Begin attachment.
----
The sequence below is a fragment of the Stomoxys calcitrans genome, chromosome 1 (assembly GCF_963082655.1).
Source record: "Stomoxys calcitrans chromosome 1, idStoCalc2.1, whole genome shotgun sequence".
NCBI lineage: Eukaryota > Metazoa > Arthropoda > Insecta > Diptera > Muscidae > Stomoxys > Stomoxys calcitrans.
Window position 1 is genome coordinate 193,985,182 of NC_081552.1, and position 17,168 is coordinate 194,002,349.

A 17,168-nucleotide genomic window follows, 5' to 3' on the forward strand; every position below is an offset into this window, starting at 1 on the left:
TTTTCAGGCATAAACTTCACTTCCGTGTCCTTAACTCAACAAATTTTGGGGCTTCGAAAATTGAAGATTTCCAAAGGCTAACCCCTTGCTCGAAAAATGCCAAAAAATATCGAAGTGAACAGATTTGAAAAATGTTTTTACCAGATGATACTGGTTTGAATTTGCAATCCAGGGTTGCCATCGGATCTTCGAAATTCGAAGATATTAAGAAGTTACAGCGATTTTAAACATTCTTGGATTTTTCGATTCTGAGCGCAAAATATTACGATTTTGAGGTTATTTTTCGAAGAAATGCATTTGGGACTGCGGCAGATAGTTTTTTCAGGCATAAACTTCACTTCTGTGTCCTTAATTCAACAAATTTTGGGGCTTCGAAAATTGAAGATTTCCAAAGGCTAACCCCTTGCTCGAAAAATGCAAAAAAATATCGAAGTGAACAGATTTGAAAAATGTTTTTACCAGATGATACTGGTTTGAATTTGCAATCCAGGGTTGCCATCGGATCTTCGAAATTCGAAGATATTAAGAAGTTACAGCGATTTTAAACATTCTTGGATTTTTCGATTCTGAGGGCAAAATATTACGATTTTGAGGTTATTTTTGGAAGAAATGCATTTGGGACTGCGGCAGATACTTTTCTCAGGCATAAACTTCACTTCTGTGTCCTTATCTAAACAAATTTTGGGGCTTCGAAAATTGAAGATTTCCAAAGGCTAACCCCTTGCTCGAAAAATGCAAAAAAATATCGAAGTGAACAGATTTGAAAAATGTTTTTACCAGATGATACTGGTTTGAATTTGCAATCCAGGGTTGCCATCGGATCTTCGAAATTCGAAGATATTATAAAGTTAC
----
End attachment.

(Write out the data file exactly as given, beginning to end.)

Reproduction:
The sequence below is a fragment of the Stomoxys calcitrans genome, chromosome 1 (assembly GCF_963082655.1).
Source record: "Stomoxys calcitrans chromosome 1, idStoCalc2.1, whole genome shotgun sequence".
NCBI lineage: Eukaryota > Metazoa > Arthropoda > Insecta > Diptera > Muscidae > Stomoxys > Stomoxys calcitrans.
Window position 1 is genome coordinate 193,985,182 of NC_081552.1, and position 17,168 is coordinate 194,002,349.

A 17,168-nucleotide genomic window follows, 5' to 3' on the forward strand; every position below is an offset into this window, starting at 1 on the left:
TTTTCAGGCATAAACTTCACTTCCGTGTCCTTAACTCAACAAATTTTGGGGCTTCGAAAATTGAAGATTTCCAAAGGCTAACCCCTTGCTCGAAAAATGCCAAAAAATATCGAAGTGAACAGATTTGAAAAATGTTTTTACCAGATGATACTGGTTTGAATTTGCAATCCAGGGTTGCCATCGGATCTTCGAAATTCGAAGATATTAAGAAGTTACAGCGATTTTAAACATTCTTGGATTTTTCGATTCTGAGCGCAAAATATTACGATTTTGAGGTTATTTTTCGAAGAAATGCATTTGGGACTGCGGCAGATAGTTTTTTCAGGCATAAACTTCACTTCTGTGTCCTTAATTCAACAAATTTTGGGGCTTCGAAAATTGAAGATTTCCAAAGGCTAACCCCTTGCTCGAAAAATGCAAAAAAATATCGAAGTGAACAGATTTGAAAAATGTTTTTACCAGATGATACTGGTTTGAATTTGCAATCCAGGGTTGCCATCGGATCTTCGAAATTCGAAGATATTAAGAAGTTACAGCGATTTTAAACATTCTTGGATTTTTCGATTCTGAGGGCAAAATATTACGATTTTGAGGTTATTTTTGGAAGAAATGCATTTGGGACTGCGGCAGATACTTTTCTCAGGCATAAACTTCACTTCTGTGTCCTTATCTAAACAAATTTTGGGGCTTCGAAAATTGAAGATTTCCAAAGGCTAACCCCTTGCTCGAAAAATGCAAAAAAATATCGAAGTGAACAGATTTGAAAAATGTTTTTACCAGATGATACTGGTTTGAATTTGCAATCCAGGGTTGCCATCGGATCTTCGAAATTCGAAGATATTATAAAGTTAC